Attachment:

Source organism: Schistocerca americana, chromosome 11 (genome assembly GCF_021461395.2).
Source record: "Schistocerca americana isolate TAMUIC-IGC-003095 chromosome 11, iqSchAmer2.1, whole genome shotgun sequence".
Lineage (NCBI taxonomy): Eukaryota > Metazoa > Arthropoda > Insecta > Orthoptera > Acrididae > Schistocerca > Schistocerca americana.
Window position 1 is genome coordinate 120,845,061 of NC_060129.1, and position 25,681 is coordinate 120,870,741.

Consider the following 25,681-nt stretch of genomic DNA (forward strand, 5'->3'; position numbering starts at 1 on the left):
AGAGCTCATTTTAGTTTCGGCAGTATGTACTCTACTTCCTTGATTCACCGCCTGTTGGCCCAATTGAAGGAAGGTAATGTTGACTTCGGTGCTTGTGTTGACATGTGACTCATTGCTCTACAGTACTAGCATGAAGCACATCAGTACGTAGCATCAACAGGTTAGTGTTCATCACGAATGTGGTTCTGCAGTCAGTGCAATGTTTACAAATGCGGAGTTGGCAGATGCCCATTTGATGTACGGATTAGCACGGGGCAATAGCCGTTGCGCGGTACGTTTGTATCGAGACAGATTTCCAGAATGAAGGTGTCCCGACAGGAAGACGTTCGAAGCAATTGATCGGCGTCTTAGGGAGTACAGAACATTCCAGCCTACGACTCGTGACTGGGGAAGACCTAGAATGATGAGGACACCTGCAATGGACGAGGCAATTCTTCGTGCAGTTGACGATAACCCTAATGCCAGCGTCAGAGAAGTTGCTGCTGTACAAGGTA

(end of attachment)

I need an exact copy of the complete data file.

Source organism: Schistocerca americana, chromosome 11 (genome assembly GCF_021461395.2).
Source record: "Schistocerca americana isolate TAMUIC-IGC-003095 chromosome 11, iqSchAmer2.1, whole genome shotgun sequence".
Lineage (NCBI taxonomy): Eukaryota > Metazoa > Arthropoda > Insecta > Orthoptera > Acrididae > Schistocerca > Schistocerca americana.
Window position 1 is genome coordinate 120,845,061 of NC_060129.1, and position 25,681 is coordinate 120,870,741.

Consider the following 25,681-nt stretch of genomic DNA (forward strand, 5'->3'; position numbering starts at 1 on the left):
AGAGCTCATTTTAGTTTCGGCAGTATGTACTCTACTTCCTTGATTCACCGCCTGTTGGCCCAATTGAAGGAAGGTAATGTTGACTTCGGTGCTTGTGTTGACATGTGACTCATTGCTCTACAGTACTAGCATGAAGCACATCAGTACGTAGCATCAACAGGTTAGTGTTCATCACGAATGTGGTTCTGCAGTCAGTGCAATGTTTACAAATGCGGAGTTGGCAGATGCCCATTTGATGTACGGATTAGCACGGGGCAATAGCCGTTGCGCGGTACGTTTGTATCGAGACAGATTTCCAGAATGAAGGTGTCCCGACAGGAAGACGTTCGAAGCAATTGATCGGCGTCTTAGGGAGTACAGAACATTCCAGCCTACGACTCGTGACTGGGGAAGACCTAGAATGATGAGGACACCTGCAATGGACGAGGCAATTCTTCGTGCAGTTGACGATAACCCTAATGCCAGCGTCAGAGAAGTTGCTGCTGTACAAGGTA